Collapsed Coalition Talks What's Next for Merkel and Germany?

German Chancellor Angela Merkel's attempts to assemble a governing coalition collapsed on Sunday night. Much of the blame is falling on the shoulders of the business-friendly Free Democrats, but what happens next?

German Chancellor Angela Merkel on Sunday night.
AFP

German Chancellor Angela Merkel on Sunday night.

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At the end of a long night, Horst Seehofer, the head of the Bavarian conservative party, the Christian Social Union (CSU), said: "Thank you Angela Merkel for these four weeks." Despite the fact that coalition negotiations aimed at slapping together a government of Merkel's Christian Democrats (CDU), its sister party the CSU, the business-friendly Free Democrats (FDP) and the Greens had just failed, the chancellor managed a smile. And the two dozen CDU and CSU politicians present in Berlin late on Sunday night stood and applauded.

By the time Merkel received her standing ovation, Germany had had about an hour to get used to the fact that the so-called "Jamaica" coalition - so named because the colors associated with the parties involved are the same as those of the Jamaican flag - was not going to happen. FDP head Christian Lindner had decided to back out.

The stress was clear to see on the faces of all the politicians involved in the negotiations, but Lindner and his deputy Wolfgang Kubicki seemed particularly wiped out. An exhausted looking Lindner held a paper in his hand, but spoke without looking at it, as though he had been preparing for this moment. "We are unwilling and unable to take responsibility for the spirit of the negotiation results. We even believe that many of the measures under discussion would have been harmful. We would be forced to abandon convictions we have spent years fighting for," Lindner said.

Then he, Kubicki and other senior FDP members climbed into their cars and disappeared into the cold, November night in Berlin. The Jamaica coalition, which would have been the first of its kind on the federal level in Berlin, was over before it had even begun.

According to one of the negotiators on Sunday night, Lindner had previously read out his decision to abandon the negotiations to Merkel. In response, the chancellor told the FDP head that his comments sounded like they had been prepared as a press statement. And, the negotiator related, Merkel added that Lindner should think long and hard about whether the FDP would ever again have a chance to accomplish the things that had already made it into the draft coalition agreement. Lindner, though, didn't want to continue, the negotiator said.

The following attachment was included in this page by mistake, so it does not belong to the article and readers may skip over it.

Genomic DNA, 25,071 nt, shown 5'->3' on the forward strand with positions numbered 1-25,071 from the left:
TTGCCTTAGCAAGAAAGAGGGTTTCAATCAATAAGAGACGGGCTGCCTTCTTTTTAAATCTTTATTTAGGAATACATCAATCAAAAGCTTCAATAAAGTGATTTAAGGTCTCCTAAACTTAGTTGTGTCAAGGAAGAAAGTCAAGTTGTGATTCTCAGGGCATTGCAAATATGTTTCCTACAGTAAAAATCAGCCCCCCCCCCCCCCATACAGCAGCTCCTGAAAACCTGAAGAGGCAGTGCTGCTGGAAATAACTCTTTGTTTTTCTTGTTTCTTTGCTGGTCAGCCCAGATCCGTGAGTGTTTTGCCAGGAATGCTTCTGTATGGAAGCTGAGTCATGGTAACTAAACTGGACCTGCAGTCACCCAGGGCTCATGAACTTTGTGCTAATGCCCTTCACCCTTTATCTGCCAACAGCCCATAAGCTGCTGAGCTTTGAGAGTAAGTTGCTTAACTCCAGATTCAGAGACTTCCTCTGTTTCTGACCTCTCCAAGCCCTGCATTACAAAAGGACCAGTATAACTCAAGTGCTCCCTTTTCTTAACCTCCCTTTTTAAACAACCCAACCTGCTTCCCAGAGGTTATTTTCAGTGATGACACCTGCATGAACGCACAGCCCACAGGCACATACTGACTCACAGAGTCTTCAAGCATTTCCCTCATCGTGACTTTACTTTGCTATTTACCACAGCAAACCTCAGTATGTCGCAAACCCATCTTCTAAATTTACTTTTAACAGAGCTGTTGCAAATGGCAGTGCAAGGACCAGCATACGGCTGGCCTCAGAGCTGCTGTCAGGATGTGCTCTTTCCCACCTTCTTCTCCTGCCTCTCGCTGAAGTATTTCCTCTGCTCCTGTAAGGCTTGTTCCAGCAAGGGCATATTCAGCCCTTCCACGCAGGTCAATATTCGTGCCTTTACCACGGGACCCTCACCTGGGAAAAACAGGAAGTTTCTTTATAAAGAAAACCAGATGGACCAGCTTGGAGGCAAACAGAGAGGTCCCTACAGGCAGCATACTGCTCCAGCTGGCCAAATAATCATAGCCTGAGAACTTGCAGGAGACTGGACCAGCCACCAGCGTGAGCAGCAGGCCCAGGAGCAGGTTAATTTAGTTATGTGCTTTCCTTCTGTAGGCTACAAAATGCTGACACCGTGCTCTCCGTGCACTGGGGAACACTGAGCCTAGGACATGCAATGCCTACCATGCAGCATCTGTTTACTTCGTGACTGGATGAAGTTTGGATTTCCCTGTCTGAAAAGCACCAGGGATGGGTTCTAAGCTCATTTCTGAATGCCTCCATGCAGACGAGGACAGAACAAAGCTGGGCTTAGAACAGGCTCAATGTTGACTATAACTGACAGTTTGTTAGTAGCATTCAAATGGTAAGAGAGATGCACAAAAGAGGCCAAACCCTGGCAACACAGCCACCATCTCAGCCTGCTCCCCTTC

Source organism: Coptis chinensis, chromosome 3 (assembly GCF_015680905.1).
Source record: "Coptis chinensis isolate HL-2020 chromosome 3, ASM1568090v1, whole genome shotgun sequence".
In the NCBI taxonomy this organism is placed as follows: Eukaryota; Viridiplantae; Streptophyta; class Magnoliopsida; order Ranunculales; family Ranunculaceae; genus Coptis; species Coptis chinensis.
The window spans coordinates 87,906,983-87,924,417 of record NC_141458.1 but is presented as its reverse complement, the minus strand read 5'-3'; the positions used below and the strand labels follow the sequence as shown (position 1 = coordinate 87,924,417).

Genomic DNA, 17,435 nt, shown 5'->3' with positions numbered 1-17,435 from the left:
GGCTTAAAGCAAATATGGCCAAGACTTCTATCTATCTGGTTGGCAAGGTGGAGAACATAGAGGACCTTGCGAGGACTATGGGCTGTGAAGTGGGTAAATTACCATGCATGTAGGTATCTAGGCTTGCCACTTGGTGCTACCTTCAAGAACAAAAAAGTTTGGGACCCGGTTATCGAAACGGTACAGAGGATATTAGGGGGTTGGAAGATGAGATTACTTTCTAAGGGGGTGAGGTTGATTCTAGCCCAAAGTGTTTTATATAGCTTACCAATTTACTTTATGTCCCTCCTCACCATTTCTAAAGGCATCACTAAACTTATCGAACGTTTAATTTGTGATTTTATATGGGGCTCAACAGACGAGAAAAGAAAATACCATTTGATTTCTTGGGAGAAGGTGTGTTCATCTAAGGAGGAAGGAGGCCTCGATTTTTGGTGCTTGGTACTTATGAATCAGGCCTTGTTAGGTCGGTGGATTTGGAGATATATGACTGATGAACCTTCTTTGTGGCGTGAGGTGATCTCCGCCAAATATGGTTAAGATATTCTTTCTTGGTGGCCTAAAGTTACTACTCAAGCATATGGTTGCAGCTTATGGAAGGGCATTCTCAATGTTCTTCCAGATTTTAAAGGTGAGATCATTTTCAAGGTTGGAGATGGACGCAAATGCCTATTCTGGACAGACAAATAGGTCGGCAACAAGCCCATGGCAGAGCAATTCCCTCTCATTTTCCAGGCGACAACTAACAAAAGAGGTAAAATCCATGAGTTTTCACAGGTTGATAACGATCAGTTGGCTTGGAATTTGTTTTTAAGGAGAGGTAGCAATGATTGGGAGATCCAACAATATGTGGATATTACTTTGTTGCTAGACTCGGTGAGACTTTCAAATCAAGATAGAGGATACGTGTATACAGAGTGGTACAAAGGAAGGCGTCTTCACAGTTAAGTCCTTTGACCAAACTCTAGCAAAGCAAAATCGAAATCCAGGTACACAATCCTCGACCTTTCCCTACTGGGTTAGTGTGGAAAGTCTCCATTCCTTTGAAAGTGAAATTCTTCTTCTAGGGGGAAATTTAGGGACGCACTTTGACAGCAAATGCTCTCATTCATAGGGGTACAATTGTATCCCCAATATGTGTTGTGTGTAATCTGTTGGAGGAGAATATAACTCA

'A Day of Deep Reflection'

Now, after a month of talks, German doesn't know what will happen next. It is an unprecedented moment of uncertainty for a country that prizes stability and predictability above all else. "At the very least," said Merkel, "it is a day of deep reflection on the path forward for Germany."

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It is difficult to overstate the impact of the collapsed talks. Indeed, for Merkel herself, Sunday night could mark the beginning of the end to her political career after 12 years in the Chancellery. Clearly drained from the exertion of the past several weeks, Merkel said on Sunday night that she would "almost even call it an historical day." It was the kind of sentence Germany has become used to from Merkel: a bit unpolished and inelegant. But it could end up being true.

German President Frank-Walter Steinmeier now has a key role to play. For the time being, Germany will continue to be governed by the acting coalition pairing Merkel's conservatives with the center-left Social Democrats. But it is up to Steinmeier, himself a Social Democrat, to navigate the path forward toward new elections - unless Merkel decides to experiment with a minority government.